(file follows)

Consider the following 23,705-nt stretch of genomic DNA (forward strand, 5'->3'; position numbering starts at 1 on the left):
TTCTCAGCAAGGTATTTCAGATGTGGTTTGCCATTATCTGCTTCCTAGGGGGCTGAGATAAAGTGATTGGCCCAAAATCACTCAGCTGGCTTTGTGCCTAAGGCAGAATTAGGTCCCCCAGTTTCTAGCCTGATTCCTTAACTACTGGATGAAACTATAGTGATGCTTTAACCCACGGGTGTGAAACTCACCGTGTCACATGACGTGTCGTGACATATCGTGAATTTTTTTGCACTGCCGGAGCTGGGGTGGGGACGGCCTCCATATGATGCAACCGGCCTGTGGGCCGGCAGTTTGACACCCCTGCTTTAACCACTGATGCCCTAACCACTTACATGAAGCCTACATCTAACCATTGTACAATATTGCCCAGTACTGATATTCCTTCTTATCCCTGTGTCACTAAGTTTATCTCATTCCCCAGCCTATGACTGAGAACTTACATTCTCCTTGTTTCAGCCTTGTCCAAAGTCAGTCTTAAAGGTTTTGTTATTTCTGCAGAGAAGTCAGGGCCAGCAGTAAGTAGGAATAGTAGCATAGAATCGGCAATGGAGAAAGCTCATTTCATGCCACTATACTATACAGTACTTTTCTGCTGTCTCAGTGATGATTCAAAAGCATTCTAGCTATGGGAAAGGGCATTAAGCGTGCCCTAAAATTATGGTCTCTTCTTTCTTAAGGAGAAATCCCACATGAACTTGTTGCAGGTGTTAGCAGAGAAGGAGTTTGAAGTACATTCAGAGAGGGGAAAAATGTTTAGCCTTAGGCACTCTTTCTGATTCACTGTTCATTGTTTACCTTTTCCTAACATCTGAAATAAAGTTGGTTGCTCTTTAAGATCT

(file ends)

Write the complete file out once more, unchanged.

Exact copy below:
Consider the following 23,705-nt stretch of genomic DNA (forward strand, 5'->3'; position numbering starts at 1 on the left):
TTCTCAGCAAGGTATTTCAGATGTGGTTTGCCATTATCTGCTTCCTAGGGGGCTGAGATAAAGTGATTGGCCCAAAATCACTCAGCTGGCTTTGTGCCTAAGGCAGAATTAGGTCCCCCAGTTTCTAGCCTGATTCCTTAACTACTGGATGAAACTATAGTGATGCTTTAACCCACGGGTGTGAAACTCACCGTGTCACATGACGTGTCGTGACATATCGTGAATTTTTTTGCACTGCCGGAGCTGGGGTGGGGACGGCCTCCATATGATGCAACCGGCCTGTGGGCCGGCAGTTTGACACCCCTGCTTTAACCACTGATGCCCTAACCACTTACATGAAGCCTACATCTAACCATTGTACAATATTGCCCAGTACTGATATTCCTTCTTATCCCTGTGTCACTAAGTTTATCTCATTCCCCAGCCTATGACTGAGAACTTACATTCTCCTTGTTTCAGCCTTGTCCAAAGTCAGTCTTAAAGGTTTTGTTATTTCTGCAGAGAAGTCAGGGCCAGCAGTAAGTAGGAATAGTAGCATAGAATCGGCAATGGAGAAAGCTCATTTCATGCCACTATACTATACAGTACTTTTCTGCTGTCTCAGTGATGATTCAAAAGCATTCTAGCTATGGGAAAGGGCATTAAGCGTGCCCTAAAATTATGGTCTCTTCTTTCTTAAGGAGAAATCCCACATGAACTTGTTGCAGGTGTTAGCAGAGAAGGAGTTTGAAGTACATTCAGAGAGGGGAAAAATGTTTAGCCTTAGGCACTCTTTCTGATTCACTGTTCATTGTTTACCTTTTCCTAACATCTGAAATAAAGTTGGTTGCTCTTTAAGATCT